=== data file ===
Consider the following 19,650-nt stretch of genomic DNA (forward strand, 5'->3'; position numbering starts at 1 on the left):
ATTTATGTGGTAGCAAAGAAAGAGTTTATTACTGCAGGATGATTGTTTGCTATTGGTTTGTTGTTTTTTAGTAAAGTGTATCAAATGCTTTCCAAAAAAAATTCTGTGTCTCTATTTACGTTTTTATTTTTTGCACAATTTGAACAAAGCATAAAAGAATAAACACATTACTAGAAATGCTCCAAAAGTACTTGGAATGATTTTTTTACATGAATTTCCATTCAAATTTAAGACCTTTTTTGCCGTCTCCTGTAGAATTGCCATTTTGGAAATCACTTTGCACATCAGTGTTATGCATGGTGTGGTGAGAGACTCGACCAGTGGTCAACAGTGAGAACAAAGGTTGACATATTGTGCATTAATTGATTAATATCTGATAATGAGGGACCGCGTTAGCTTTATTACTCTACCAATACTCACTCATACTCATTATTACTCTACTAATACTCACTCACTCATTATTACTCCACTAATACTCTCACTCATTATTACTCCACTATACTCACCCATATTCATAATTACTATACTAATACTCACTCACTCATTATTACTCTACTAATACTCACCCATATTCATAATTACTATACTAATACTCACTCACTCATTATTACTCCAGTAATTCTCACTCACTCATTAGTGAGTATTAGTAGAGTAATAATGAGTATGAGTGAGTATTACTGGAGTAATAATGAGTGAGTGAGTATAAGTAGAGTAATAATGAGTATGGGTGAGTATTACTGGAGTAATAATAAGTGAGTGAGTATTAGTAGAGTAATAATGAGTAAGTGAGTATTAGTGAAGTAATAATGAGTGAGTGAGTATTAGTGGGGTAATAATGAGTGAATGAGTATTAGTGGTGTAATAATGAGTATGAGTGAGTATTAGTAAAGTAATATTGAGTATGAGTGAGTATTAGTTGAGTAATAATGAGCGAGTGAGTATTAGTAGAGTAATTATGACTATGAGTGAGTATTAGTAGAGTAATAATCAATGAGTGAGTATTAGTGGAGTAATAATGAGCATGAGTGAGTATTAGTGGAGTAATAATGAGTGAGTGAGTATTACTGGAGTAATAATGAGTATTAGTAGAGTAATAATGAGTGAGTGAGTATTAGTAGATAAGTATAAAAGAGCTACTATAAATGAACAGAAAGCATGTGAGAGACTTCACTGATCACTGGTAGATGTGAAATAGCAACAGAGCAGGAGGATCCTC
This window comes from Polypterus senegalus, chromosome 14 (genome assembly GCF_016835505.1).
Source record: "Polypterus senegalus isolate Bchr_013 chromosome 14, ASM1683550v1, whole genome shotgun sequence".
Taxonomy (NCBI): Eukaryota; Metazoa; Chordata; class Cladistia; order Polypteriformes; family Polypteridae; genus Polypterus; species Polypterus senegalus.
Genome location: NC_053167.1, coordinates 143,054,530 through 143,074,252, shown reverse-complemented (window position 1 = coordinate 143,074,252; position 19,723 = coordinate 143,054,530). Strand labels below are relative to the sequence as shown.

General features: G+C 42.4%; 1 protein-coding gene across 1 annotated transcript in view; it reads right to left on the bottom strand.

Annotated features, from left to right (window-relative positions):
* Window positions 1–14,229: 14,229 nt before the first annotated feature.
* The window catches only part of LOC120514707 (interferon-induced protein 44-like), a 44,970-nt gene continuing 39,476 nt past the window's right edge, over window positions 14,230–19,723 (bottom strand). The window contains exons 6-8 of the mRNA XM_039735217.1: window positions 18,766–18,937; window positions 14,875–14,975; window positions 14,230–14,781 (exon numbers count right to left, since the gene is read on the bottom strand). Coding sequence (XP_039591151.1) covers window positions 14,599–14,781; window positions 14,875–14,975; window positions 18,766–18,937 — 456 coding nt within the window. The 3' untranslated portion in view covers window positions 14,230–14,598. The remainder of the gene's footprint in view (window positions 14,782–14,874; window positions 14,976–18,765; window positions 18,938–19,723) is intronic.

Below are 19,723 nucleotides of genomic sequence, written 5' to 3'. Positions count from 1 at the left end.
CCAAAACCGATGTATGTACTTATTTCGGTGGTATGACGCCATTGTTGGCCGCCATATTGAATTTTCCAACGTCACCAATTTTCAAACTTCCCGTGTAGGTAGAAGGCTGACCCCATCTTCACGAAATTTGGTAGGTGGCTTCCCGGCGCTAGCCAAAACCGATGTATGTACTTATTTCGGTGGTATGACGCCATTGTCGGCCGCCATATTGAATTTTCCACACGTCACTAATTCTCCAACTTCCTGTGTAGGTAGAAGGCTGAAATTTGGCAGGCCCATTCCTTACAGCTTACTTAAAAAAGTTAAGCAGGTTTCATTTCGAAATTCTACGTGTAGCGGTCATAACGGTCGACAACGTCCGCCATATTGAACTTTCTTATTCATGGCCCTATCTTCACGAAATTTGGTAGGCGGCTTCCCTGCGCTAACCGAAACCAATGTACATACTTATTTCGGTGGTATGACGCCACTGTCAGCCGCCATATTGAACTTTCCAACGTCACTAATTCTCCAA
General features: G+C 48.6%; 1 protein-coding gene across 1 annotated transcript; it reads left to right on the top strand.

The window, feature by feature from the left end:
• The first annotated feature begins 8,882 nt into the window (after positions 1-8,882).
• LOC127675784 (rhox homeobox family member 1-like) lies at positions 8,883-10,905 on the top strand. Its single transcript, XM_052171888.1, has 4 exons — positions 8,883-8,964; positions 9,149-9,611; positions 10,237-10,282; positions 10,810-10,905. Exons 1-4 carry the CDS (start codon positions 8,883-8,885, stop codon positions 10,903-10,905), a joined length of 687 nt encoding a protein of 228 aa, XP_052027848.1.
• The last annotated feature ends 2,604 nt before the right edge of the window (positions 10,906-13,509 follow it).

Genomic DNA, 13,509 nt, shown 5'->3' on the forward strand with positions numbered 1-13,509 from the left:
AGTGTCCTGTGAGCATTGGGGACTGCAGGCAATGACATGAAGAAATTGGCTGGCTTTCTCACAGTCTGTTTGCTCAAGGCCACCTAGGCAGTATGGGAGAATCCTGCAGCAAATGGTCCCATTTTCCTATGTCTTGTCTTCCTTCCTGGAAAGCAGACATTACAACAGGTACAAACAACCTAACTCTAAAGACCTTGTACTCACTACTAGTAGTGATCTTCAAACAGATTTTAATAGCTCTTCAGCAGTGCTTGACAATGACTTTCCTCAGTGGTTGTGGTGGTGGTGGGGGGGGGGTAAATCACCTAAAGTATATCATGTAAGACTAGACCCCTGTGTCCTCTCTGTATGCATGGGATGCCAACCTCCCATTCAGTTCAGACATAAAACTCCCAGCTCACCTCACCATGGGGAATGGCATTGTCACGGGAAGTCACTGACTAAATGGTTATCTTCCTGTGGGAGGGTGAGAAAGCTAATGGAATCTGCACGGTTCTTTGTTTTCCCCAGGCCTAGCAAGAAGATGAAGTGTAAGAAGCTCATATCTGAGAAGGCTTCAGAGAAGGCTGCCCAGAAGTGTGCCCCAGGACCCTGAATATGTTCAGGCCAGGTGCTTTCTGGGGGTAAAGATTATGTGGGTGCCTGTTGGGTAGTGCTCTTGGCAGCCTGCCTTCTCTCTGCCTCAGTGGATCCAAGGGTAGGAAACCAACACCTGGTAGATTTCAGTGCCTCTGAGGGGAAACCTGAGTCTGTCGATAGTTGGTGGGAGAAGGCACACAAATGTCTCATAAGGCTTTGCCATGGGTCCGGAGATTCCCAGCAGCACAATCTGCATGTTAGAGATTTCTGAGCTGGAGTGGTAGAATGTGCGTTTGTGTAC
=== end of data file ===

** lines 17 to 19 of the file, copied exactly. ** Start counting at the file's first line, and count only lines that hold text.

• The last annotated feature ends 2,604 nt before the right edge of the window (positions 10,906-13,509 follow it).

Genomic DNA, 13,509 nt, shown 5'->3' on the forward strand with positions numbered 1-13,509 from the left:
AGTGTCCTGTGAGCATTGGGGACTGCAGGCAATGACATGAAGAAATTGGCTGGCTTTCTCACAGTCTGTTTGCTCAAGGCCACCTAGGCAGTATGGGAGAATCCTGCAGCAAATGGTCCCATTTTCCTATGTCTTGTCTTCCTTCCTGGAAAGCAGACATTACAACAGGTACAAACAACCTAACTCTAAAGACCTTGTACTCACTACTAGTAGTGATCTTCAAACAGATTTTAATAGCTCTTCAGCAGTGCTTGACAATGACTTTCCTCAGTGGTTGTGGTGGTGGTGGGGGGGGGGTAAATCACCTAAAGTATATCATGTAAGACTAGACCCCTGTGTCCTCTCTGTATGCATGGGATGCCAACCTCCCATTCAGTTCAGACATAAAACTCCCAGCTCACCTCACCATGGGGAATGGCATTGTCACGGGAAGTCACTGACTAAATGGTTATCTTCCTGTGGGAGGGTGAGAAAGCTAATGGAATCTGCACGGTTCTTTGTTTTCCCCAGGCCTAGCAAGAAGATGAAGTGTAAGAAGCTCATATCTGAGAAGGCTTCAGAGAAGGCTGCCCAGAAGTGTGCCCCAGGACCCTGAATATGTTCAGGCCAGGTGCTTTCTGGGGGTAAAGATTATGTGGGTGCCTGTTGGGTAGTGCTCTTGGCAGCCTGCCTTCTCTCTGCCTCAGTGGATCCAAGGGTAGGAAACCAACACCTGGTAGATTTCAGTGCCTCTGAGGGGAAACCTGAGTCTGTCGATAGTTGGTGGGAGAAGGCACACAAATGTCTCATAAGGCTTTGCCATGGGTCCGGAGATTCCCAGCAGCACAATCTGCATGTTAGAGATTTCTGAGCTGGAGTGGTAGAATGTGCGTTTGTGTAC